Running back Kendall Collins lines up in the backfield with Gums.
“If the quarterback is thunder, he’s lightning. He does most of the perimeter stuff. He carries the ball on a lot of the outside plays. He certainly will bang it up in there. He has a good body to do it at 5-7, 185 pounds. He’s a good power back as well. If you start focusing too much on the quarterback and if everybody just starts tackling the quarterback, then he’s the guy who can burn you to the perimeter, said Lachney.
Kendall Baker is the fullback for the Cavaliers.
“He gets a few carries at the tailback position as well but he’s really the fullback,” Lachney said.
When the Cavaliers to pass the ball, B.J. Randle is a favored target.
“He’s certainly someone else who can stretch the field vertically. He’s a big-play kid,” Lachney said of Randle.
Much of the Cavaliers’ success, Lachney said, is due to De La Salle’s offensive line.
“Their offensive line as a unit is just an imposing group. They do all the right things. They run the plays that make the offensive line the show. It may not be flashy to watch - although with the amount of big explosion plays, they created in the first three games, it has been exciting as a fan – they are not built for flash or glamour. They are built to knock you into next week and push people off the ball,” the Riverside coach said.
One member of the imposing group is John Martin, a 6-foot-3, 335-pound freshman.
“He plays like a freshman but he also plays like he’s 335 pounds. That covers up a few mistakes every now and then,” Lachney said.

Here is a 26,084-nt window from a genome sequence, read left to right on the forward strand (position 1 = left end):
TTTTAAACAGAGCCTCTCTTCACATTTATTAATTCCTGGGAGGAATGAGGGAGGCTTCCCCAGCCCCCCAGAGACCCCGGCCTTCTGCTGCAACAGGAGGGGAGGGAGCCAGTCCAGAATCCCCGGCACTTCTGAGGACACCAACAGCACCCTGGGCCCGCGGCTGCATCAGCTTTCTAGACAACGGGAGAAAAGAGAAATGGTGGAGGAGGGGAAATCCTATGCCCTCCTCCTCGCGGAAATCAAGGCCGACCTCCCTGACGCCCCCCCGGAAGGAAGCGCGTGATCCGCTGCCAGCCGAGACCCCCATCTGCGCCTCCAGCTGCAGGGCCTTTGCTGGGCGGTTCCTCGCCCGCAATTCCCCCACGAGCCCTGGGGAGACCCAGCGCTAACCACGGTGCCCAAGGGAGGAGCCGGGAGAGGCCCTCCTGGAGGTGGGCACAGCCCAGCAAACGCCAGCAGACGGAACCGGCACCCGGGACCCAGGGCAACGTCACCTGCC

De La Salle’s defense is very similar to the one the Rebels faced in their last game against Rummel.
“A lot of the same schemes and a lot of the same looks and alignments as when we played Rummel. That’s to be expected. The defensive coordinator at De La Salle was the defensive coordinator at Rummel last year. You see a lot of similarities. It’s ironic that we are playing those two teams back-to-back,” Lachney said.
Jamiran James, a Tulane commitment, anchors the defensive front for the Cavaliers. His twin brother, Jeremiah, is an offensive lineman for De La Salle.
Lachney said De La Salle defensive back Lance Robinson reminds him of one of his own players.
“He’s a pretty good-sized kid at 5-11, 180. He reminds me of our Garland Robertson. He is a do-it-all type kid and plays aggressive and plays with a little chip on his shoulder. He’s certainly the enforcer in the secondary,” said Lachney.
Although Riverside is 1-2 on the season, the Rebels don’t necessarily need a win Friday night to soothe an ailing psyche.
“If we are going to be who we say we are and we believe the things that we believe, we’re just one play at a time one game at a time…I don’t know if you could go even ask our kids what their record is they might have to think about it for awhile. They don’t really think about that kind of stuff,” Lachney said. “It’s just one thing at a time and we try to do a good job of being right where our feet are. Right now, our feet is one De La Salle week. We have to trust in the maturity of our kids and the mental toughness of our kids.
“There is no such thing as a ‘must win.’ We’re just trying to get as good as we can and better every day and put us in position at the end.”